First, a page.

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Mi­crosoft’s cam­paign to get mil­lions of Chrome and Fire­fox users to switch to Edge con­tin­ues, but there aren’t many new fea­tures—things like the re­design of the three­dot menu that now groups icons, and a new look for its set­tings page. There are con­trols for au­to­play­ing me­dia, in­clud­ing block­ing them, but you can also man­age them on a per-site ba­sis, and you can turn off Flash con­tent.

Edge tabs now ap­pear in the Alt-Tab task switcher, and your most com­monly vis­ited sites ap­pear in a Jump List when you right-click the Edge icon on the Taskbar. There’s now dic­tionary lookup if you high­light a word in the PDF viewer or in Read­ing View, and there are new page color themes for the lat­ter, while the former gets an “Add Notes” op­tion on its tool­bar, which can now also be pinned open.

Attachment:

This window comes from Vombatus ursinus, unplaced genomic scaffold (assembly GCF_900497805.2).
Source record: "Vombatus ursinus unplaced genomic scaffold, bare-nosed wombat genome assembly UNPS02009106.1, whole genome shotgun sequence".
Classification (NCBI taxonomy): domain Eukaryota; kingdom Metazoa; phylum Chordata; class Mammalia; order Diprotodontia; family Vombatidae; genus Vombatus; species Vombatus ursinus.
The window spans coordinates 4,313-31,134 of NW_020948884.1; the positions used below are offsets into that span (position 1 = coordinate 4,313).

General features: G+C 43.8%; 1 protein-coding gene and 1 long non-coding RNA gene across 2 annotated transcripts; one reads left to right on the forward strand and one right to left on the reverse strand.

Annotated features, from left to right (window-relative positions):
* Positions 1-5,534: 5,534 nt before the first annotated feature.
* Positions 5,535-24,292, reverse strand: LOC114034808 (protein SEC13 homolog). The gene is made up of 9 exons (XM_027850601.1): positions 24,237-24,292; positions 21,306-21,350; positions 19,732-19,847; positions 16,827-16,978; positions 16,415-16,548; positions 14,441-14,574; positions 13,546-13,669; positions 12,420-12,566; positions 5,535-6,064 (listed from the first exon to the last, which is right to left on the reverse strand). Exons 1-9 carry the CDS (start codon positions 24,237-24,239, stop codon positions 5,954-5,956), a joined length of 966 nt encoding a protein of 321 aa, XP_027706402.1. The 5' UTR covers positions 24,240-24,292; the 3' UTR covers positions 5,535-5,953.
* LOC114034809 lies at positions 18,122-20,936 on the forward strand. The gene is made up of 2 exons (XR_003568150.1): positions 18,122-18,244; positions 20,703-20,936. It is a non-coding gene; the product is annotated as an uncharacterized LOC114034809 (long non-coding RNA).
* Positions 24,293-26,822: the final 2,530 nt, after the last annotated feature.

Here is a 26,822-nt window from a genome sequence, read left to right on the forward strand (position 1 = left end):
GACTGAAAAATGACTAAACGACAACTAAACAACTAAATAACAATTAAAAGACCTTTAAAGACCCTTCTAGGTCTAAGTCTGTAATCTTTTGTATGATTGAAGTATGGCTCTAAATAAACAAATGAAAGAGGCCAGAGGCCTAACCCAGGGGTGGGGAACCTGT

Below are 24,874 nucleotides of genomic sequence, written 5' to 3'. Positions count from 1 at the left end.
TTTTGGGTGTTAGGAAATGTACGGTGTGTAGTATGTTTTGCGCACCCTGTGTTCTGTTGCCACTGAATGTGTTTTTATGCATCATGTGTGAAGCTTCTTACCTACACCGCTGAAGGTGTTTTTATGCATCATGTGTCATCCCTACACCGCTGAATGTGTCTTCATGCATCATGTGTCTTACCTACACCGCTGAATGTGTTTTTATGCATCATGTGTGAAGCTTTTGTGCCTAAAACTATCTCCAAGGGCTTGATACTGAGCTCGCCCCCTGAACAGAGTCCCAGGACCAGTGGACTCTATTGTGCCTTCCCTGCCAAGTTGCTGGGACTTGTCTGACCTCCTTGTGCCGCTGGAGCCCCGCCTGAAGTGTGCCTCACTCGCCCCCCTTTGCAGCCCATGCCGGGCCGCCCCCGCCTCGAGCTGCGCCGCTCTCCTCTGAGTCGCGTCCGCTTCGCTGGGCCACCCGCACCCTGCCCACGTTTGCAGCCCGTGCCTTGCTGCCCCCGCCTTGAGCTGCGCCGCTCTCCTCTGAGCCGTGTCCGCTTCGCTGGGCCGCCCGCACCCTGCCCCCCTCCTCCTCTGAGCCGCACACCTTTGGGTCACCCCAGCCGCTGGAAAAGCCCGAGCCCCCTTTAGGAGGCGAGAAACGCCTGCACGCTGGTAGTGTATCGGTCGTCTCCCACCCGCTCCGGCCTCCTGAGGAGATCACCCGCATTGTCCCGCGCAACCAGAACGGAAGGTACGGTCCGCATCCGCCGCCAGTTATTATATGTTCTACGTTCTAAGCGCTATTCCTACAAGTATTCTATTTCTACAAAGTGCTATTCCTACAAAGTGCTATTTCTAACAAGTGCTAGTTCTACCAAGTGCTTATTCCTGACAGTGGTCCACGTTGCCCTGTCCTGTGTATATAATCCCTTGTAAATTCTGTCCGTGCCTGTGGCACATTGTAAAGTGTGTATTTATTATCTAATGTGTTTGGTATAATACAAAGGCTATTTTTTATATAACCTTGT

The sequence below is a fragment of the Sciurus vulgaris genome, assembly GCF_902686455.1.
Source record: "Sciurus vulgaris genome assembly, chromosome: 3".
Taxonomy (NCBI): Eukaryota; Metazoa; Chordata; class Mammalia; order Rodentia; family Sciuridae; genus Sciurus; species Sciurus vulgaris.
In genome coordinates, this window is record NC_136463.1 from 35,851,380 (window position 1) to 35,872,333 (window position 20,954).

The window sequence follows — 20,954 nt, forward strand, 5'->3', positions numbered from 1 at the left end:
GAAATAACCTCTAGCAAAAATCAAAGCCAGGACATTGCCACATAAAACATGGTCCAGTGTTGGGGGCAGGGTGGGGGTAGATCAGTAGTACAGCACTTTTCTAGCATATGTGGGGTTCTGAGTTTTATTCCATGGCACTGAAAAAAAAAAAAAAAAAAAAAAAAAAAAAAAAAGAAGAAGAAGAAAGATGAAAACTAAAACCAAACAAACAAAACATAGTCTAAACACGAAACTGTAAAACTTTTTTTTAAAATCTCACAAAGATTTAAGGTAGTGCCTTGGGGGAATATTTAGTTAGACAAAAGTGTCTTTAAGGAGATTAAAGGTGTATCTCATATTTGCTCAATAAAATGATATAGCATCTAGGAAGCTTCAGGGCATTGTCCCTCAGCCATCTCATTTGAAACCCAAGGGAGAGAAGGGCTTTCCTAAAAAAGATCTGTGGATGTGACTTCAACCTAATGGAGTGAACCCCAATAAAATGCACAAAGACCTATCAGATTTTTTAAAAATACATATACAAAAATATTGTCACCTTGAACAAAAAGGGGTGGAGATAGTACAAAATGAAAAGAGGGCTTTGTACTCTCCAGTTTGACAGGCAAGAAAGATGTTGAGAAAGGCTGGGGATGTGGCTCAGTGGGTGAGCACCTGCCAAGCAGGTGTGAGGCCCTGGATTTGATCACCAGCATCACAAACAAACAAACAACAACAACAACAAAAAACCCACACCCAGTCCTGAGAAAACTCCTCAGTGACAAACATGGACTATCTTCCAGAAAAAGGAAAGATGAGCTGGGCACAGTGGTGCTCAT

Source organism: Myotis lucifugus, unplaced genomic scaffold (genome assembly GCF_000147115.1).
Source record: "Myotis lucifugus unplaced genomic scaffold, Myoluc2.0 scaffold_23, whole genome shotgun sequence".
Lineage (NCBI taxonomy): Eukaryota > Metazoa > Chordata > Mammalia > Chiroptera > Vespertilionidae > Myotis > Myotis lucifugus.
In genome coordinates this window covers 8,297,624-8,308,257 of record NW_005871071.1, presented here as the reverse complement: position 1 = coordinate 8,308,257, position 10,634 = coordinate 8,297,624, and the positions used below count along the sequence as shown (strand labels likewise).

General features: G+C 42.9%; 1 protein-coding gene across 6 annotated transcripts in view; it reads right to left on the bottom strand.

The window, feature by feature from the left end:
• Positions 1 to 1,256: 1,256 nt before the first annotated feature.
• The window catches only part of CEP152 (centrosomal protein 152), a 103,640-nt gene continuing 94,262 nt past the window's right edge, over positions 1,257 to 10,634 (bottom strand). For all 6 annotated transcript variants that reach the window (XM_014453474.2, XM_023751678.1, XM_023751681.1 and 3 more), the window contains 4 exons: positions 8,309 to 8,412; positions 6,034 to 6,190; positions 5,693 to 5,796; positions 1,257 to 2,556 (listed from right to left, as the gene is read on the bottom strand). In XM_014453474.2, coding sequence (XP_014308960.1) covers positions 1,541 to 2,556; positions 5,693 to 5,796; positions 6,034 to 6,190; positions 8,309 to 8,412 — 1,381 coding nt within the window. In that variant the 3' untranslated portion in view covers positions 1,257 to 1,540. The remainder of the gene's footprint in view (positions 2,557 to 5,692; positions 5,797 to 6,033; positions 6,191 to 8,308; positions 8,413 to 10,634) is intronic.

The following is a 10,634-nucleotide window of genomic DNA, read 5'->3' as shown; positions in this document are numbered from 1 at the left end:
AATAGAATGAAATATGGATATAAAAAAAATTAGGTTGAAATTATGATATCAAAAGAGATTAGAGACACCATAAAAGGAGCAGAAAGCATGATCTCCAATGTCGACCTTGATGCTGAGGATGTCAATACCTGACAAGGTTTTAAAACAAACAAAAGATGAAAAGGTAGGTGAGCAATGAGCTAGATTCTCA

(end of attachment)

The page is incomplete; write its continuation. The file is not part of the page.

A lot of the cos­metic changes are down to Edge tak­ing on Mi­crosoft’s Flu­ent De­sign phi­los­o­phy, which is meant to be the fu­ture of Win­dows in the same way Aero was a while ago. This means shadow ef­fects and con­tent lay­er­ing to give apps depth, an em­pha­sis on color, an­i­ma­tion, and stan­dard­iza­tion of UI sizes, so things aren’t too big for mouse users or too small for touch­screen fid­dlers. Flu­ent De­sign is also mak­ing its way to Xbox One, with an over­haul of the in­ter­face, and should lead to pret­tier apps now that most PCs have the horse­power to dis­play them.

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